To be free of the besetting pain inflicted needlessly on her by the paternalistic State, Prosser had to die. Tell me again: In what sense is this a genuinely free country?
The late Robin Prosser shares a first-hand account of her plight:
Here we see Robo-Republican Mitt “Double Guantanamo” Romney confronted by Clayton Holdon, who uses medical marijuana to treat his muscular dystrophy. This exchange from October 6 dispels at least one of the mysteries surrounding Mitt: Given the place he stores his head most of the time, it's no wonder the 60-year-old candidate's hair remains dark brown.
Dum spiro, pugno!
Mitt Romney, murderer by way of apathy.
The appropriate response of the states would be to utilize the national guard to oust the Feds. No governor would have the testicles to do such a thing, unfortunately. Still, it's strange these people are getting caught. I mean, weed is everywhere, and millions of people smoke it their whole lives without fear of capture. If it were a matter of life or death, I think I'd have to take those DEA agents out. At that point it's self defense.
How do these people get caught? Weed is everywhere. Screw the Gestapo, millions smoke it every day and don't even think of capture. I've seen people smoking a joint stopped at a light. No worries.
That was Mitt Romney? No way. Can't be. Just look a little closer. The You Tube image clearly identifies the lecturer as Rudolf Hess, circa 1938.
If it were a matter of life or death, I think I'd have to take those DEA agents out. At that point it's self defense.
That's exactly what things will be coming to in the near future, if they aren't there already. Be it DEA, FBI, or any other "law enforcement" agency exceeding the bounds of its authority and embarking on "no-knock" raids, etc., an increasing number of us who adhere to the sanctity and efficacy of the 2nd Amendment as a means of defending our God-given rights are going to be armed and ready to respond to any such assaults on persons or property. We may not survive, but neither will agents of Leviathan come away unscathed either. Only when a growing number of citizens stand up for themselves and their property in the manner sanctioned by the founding documents will we begin to see a decrease in Leviathan's violent, lawless arrogance.
The Romney video was appalling, and revealing, indicative of the State's general attitude toward needless suffering.
But what I found most unfortunate about the video was the sick man's insistence that HE didn't support legalization "for everyone." This is such a typical mindset in America these days... special privileges for me and my kind, but not anyone else.
It's like saying, "Abortion is murder, except following a rape, then it's acceptable."
Or, "I support the prosecution of thieves, unless they happen to be working for the government, then that's fine."
Speaking of abortion, so many women get so indignant about "taking away their right to choose," you'd think that if all these women really cared about was their right to make decisions about their own body, you'd have a bunch of militant female legalizationists/libertarians running all over the country all day long. Pity, you don't see that.
There is no logical way to defend a "marijuana privilege" for some sufferers and not others because there is no objective way to determine or define who is "suffering" and who is not. If you honestly believe you have a right to use marijuana, I don't see why you wouldn't support the "extension" of that right (ie the non-denial by the State) to everyone else as well.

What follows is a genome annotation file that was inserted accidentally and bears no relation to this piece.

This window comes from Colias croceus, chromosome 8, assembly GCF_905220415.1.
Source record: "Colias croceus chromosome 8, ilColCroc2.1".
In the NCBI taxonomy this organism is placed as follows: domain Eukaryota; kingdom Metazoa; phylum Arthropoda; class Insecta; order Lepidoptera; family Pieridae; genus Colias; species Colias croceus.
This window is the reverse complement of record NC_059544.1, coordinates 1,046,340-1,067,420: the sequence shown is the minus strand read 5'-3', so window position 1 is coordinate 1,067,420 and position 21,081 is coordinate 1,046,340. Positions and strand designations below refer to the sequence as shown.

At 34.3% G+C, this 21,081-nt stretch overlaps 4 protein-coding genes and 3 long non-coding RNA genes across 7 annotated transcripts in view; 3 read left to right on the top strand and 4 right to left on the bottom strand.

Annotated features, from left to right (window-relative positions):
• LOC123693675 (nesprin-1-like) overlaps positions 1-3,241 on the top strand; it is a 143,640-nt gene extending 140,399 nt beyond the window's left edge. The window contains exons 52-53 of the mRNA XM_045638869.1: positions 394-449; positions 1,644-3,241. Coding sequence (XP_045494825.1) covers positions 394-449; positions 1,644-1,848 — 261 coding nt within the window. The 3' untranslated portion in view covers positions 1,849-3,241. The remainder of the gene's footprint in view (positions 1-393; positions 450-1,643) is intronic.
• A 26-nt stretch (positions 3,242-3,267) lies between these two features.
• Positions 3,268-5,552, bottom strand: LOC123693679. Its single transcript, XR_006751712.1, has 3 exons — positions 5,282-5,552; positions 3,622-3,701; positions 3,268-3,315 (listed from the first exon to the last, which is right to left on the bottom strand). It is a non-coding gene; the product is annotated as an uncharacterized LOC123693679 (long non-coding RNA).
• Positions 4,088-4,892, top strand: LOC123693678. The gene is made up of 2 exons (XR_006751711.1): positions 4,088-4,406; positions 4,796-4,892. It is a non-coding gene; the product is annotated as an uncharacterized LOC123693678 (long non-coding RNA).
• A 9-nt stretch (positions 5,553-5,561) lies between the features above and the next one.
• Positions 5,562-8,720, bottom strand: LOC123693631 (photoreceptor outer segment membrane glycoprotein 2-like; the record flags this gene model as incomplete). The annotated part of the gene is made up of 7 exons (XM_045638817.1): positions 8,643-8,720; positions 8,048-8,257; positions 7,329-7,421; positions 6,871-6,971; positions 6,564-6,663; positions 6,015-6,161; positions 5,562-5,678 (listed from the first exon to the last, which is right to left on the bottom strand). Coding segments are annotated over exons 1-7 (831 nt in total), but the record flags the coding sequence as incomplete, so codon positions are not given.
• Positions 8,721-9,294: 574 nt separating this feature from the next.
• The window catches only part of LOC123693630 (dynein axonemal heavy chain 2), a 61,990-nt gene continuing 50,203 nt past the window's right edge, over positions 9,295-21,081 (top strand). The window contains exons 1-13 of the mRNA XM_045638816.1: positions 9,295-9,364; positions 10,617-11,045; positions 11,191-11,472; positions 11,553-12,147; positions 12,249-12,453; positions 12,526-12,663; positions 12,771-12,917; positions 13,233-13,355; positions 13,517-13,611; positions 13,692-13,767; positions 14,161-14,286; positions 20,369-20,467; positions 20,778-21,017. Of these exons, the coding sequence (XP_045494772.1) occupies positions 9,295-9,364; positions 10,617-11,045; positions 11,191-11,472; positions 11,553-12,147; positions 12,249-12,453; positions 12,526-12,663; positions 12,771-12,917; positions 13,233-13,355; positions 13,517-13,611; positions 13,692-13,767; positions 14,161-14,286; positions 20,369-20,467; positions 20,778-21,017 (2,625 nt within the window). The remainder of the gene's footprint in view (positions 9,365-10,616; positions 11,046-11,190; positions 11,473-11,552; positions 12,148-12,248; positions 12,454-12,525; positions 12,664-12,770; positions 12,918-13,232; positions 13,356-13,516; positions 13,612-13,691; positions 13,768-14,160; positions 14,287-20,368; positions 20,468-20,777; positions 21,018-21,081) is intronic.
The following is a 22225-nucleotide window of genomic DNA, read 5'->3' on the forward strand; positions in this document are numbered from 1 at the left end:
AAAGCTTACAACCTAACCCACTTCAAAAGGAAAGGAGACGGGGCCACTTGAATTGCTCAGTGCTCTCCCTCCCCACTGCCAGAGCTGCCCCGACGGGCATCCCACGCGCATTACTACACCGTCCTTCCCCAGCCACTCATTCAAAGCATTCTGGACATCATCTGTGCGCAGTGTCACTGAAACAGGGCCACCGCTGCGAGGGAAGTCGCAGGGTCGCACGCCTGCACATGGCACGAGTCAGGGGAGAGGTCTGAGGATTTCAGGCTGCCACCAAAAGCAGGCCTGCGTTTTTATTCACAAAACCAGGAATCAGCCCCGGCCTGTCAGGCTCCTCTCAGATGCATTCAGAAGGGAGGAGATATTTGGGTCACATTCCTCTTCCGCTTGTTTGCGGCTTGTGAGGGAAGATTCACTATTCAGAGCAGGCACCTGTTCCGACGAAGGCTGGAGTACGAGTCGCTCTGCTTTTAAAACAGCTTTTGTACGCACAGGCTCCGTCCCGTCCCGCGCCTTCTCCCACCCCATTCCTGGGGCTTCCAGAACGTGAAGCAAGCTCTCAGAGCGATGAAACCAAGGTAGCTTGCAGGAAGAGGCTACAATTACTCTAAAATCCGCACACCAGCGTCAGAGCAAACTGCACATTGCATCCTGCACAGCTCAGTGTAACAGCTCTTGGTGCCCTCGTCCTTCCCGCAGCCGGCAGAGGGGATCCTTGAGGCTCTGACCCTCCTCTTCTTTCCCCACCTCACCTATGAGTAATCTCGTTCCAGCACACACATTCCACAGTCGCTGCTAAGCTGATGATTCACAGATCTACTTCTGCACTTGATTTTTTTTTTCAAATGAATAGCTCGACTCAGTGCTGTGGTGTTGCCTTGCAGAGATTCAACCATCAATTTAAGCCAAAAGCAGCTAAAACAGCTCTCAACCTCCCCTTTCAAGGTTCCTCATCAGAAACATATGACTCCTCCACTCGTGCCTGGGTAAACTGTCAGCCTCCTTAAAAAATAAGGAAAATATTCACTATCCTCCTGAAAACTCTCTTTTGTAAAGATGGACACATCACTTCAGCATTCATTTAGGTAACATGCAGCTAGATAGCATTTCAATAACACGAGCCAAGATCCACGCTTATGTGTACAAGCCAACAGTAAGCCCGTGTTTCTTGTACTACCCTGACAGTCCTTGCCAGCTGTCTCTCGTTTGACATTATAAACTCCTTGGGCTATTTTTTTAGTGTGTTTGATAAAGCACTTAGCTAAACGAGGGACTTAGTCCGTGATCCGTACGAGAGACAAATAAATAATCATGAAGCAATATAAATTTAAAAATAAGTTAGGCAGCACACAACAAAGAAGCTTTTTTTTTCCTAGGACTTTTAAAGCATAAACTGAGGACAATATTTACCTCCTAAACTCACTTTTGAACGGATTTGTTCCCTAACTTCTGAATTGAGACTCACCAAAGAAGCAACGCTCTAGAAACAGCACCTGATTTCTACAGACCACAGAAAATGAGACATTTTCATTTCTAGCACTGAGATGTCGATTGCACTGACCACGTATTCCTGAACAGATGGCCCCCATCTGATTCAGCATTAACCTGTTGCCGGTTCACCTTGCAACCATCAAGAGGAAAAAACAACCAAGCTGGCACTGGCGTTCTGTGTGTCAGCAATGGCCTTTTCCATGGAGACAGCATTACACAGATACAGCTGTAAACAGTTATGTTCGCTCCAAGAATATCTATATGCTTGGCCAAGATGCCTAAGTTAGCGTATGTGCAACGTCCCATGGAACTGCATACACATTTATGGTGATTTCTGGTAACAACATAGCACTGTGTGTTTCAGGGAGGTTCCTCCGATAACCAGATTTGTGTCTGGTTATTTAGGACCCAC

Everyone's right to do anything is inextricably tied into everyone else's right to do anything... if you don't want other people to be allowed to do what you want to do, you shouldn't be very surprised that they aren't too supportive of letting you do that which you want to do either!
It's an odd form of elitism, but one I see demonstrated more and more every day. I remember a recent appearance by Charles Payne on a Fox Business News channel show (I was watching a clip for the appearance of Peter Schiff on the show, I swear I don't watch Fox anything just for the fun of it!!) in which everyone on the show was talking about a recent Dept. of Labor regulation that stipulated some kind of forced savings attempt being foisted on employees with 401(k)s. This arrogant SOB Charles Payne said he wasn't a big government, "big Democrat government" (big Republican government, that's a-okay!) type of guy, but he thought this was a critical issue and Americans needed some "nudging" as he put it.
I can just imagine asking Charles, "say, what about you Charles? Should the government be 'nudging' you to save more?" to which I am sure his response would be:
"Me? Oh, no, I can take care of myself, thanks very much. It's them I'm worried about."
That photo of Arnold looks more like a roided up version of Prince.
I couldn't have said it better. Great comments.
Doug: It's great to see your name in the comments here.
If the drug tests are to end, we need more stories like this to hit the news:
"Martina Hingis said Thursday she has been accused of testing positive for cocaine at Wimbledon, and then announced her retirement from professional tennis....
...Hingis, a five-time Grand Slam champion and former Wimbledon winner, denied using cocaine.
"I find this accusation so horrendous, so monstrous that I've decided to confront it head on by talking to the press," she said. "I am frustrated and angry. I believe that I am absolutely 100 percent innocent."